The pretty little university town of Wolfville, Nova Scotia, has become the first town in Canada to pass a bylaw making it illegal for people to smoke in vehicles in town if there’s anyone 18 or younger inside.
"I am very, very pleased. Once again I am happy that Wolfville has been able to be a leader on a matter that is one of wellness and the council, I think, has once again reflected the conscience of the community while dealing with an issue on behalf of an element of the population, that is, children, that don’t always or often have the right to change the environment in which they might find themselves."
Some people are pleased, anyway. They're the ones who see any with doubts as "naysayers", whose only concern is their infringement of their personal space and a restriction on their personal rights.
But to me, its not the same thing as laws around smoke-free workplaces and government bans against smoking in public buildings. We have had a lot of that in this province recently and those are actually okay with me. I don't smoke and although we never use to have any problem with friends smoking in our home, since having children that has become a different story. Step outside, please.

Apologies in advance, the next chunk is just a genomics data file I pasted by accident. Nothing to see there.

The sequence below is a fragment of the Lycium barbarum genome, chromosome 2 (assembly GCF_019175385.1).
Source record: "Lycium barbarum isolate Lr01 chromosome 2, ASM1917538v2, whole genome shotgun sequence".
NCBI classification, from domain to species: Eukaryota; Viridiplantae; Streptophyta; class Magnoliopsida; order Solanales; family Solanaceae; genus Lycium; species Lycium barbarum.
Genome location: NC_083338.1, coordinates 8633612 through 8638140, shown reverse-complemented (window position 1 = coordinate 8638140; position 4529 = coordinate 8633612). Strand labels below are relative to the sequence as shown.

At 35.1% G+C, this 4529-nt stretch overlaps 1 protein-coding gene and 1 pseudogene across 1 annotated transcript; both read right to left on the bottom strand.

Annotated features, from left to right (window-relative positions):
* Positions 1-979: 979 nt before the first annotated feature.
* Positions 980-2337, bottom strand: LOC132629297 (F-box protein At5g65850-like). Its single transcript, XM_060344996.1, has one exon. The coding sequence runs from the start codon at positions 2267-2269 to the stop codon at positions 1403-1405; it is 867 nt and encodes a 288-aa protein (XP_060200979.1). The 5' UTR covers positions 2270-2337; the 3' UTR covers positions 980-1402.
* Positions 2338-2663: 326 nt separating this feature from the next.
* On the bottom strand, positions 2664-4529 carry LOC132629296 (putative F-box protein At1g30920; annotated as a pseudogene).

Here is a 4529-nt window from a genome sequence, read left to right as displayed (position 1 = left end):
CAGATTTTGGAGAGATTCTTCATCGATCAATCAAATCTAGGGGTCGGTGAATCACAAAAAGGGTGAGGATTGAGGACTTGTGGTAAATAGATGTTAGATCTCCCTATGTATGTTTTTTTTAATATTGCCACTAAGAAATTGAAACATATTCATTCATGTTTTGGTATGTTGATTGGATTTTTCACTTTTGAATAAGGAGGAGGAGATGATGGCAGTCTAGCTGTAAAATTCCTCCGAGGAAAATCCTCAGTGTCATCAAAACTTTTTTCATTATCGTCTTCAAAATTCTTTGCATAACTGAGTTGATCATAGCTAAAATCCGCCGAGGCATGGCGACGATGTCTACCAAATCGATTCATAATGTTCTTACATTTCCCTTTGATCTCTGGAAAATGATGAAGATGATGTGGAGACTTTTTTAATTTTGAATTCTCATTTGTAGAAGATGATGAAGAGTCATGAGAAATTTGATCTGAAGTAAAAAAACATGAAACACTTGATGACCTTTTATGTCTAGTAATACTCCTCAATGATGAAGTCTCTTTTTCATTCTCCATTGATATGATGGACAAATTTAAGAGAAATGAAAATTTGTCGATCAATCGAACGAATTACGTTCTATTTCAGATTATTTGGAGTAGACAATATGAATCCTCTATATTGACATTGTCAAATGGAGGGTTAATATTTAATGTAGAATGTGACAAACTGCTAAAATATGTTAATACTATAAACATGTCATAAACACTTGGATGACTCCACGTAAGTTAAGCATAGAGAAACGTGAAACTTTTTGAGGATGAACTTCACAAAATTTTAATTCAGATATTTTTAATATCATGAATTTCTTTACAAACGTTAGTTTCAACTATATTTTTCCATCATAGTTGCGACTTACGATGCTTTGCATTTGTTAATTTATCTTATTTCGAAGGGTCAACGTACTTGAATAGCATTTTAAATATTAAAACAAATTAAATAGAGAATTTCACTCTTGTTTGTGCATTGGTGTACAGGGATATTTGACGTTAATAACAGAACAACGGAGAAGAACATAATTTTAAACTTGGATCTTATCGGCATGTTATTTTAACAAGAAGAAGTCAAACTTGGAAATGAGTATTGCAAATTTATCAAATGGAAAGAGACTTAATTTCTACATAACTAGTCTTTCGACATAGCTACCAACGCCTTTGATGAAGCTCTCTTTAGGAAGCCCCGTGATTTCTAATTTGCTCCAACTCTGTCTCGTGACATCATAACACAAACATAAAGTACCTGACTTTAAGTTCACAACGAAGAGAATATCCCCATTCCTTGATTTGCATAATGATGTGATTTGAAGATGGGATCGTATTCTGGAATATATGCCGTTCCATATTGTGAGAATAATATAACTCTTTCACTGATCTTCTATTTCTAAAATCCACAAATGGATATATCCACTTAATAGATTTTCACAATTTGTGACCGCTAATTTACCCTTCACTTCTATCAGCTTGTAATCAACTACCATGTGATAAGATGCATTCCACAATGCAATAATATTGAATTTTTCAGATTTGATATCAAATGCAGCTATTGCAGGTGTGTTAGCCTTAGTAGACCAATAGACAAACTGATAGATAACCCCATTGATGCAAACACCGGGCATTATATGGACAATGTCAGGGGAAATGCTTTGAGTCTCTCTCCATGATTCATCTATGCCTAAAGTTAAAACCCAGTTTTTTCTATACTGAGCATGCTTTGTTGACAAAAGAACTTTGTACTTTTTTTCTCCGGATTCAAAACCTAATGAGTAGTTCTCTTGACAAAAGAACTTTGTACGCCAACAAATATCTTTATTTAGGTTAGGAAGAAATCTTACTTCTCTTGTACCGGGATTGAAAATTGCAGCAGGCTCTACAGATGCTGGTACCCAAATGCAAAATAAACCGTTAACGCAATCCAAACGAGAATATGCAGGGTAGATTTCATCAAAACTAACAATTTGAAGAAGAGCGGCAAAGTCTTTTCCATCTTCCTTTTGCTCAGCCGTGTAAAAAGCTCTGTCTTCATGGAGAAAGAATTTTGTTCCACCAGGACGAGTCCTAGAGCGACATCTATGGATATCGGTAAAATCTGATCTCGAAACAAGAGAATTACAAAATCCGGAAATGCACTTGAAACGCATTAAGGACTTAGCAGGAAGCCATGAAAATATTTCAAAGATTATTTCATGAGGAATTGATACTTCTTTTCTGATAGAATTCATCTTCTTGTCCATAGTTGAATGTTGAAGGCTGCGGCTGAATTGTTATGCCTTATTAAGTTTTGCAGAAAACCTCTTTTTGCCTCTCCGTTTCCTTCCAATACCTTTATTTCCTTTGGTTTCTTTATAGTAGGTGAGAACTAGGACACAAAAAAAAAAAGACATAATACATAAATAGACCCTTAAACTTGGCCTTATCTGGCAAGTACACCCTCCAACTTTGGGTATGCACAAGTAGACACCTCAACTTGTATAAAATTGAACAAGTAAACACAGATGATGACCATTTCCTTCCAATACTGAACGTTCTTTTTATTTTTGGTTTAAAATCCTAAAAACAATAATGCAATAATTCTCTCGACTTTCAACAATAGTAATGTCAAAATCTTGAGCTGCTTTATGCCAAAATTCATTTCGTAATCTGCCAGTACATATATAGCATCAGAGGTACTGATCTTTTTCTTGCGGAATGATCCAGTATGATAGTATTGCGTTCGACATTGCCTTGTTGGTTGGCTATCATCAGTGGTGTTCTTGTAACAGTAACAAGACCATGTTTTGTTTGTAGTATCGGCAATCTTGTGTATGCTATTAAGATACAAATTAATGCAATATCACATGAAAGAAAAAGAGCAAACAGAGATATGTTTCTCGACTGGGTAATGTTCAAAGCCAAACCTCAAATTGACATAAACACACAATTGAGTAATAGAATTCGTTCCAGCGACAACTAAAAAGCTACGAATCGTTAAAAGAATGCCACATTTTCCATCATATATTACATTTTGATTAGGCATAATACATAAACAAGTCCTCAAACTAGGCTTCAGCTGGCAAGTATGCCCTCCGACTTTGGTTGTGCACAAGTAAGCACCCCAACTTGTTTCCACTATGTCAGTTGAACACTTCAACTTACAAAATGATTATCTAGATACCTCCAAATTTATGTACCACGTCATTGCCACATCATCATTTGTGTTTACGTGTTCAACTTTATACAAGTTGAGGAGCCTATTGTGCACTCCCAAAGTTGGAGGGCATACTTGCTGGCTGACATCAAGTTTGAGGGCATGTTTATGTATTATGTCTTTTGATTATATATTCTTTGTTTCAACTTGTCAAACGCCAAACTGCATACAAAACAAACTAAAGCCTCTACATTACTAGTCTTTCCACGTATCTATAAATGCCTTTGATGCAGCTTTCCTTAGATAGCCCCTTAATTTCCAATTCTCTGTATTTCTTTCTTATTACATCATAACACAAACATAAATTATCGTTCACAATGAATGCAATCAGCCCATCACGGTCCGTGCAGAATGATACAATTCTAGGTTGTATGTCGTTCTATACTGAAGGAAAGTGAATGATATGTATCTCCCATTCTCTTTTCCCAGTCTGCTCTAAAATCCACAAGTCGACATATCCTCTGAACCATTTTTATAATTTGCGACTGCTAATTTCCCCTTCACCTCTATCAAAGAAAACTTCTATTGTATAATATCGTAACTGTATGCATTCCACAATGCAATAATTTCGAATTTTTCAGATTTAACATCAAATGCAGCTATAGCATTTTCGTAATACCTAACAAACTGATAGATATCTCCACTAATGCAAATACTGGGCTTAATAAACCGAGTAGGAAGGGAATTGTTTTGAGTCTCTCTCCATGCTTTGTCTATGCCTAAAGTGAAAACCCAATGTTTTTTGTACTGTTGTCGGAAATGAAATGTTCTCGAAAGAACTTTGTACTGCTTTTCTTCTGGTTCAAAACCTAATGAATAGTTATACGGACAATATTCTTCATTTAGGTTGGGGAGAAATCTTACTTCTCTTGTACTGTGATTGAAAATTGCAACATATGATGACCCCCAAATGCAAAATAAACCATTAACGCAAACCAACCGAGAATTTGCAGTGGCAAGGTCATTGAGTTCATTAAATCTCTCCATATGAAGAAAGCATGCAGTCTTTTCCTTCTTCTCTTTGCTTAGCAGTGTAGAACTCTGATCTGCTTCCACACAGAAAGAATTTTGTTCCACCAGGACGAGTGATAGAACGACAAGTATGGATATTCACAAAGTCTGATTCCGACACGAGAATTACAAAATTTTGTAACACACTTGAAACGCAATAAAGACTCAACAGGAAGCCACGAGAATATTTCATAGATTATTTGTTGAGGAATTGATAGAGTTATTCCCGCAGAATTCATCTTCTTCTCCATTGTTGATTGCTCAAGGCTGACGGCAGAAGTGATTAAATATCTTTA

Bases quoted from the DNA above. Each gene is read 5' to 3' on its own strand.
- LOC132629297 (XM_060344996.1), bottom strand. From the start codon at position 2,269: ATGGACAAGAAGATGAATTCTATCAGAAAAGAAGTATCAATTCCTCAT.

But its one thing to have rules in government buildings, even in 'public places', its another to take that very intrusive step into a person's private vehicle. If you can go into their vehicle, what's to stop you from going into their home?
I mean, really, if a municipal government by-law can reach that far ... then why not?
I have watched with interest as more and more custody decisions order the parents not to smoke when the child is in their care. Read with great discomfort a few authorities cited by judges which liken smoking to 'child abuse'. Hell, not too many are going to argue that smoking around kids (or anyone else for that matter) is 'good for them'. You don't have to convince me as to the dangers of second-hand smoke. Nobody smokes around my kids. And I seriously wonder about parents and caregivers who do smoke around kids.
But neither do I think that the government (at any level) should be able to intrude this far into people's personal lives ... or should I say 'personal spaces'. Unless the act of smoking itself is to be prohibitted under the criminal law, the furthest I can justify is awarding custody to a non-smoking parent if the other refuses to stop smoking in the presence of an asthmatic child. Beyond that ...
As an aside, this past April, Wolfville became the first fair trade town in the country, meaning it promotes and follows the practice of fair trade. The movement is all about giving a fair price to farmers or other producers for their goods, instead of the minimal return they get from large corporations. That, on the other hand, is something I'm proud of.
Cross-posted at The Flight Deck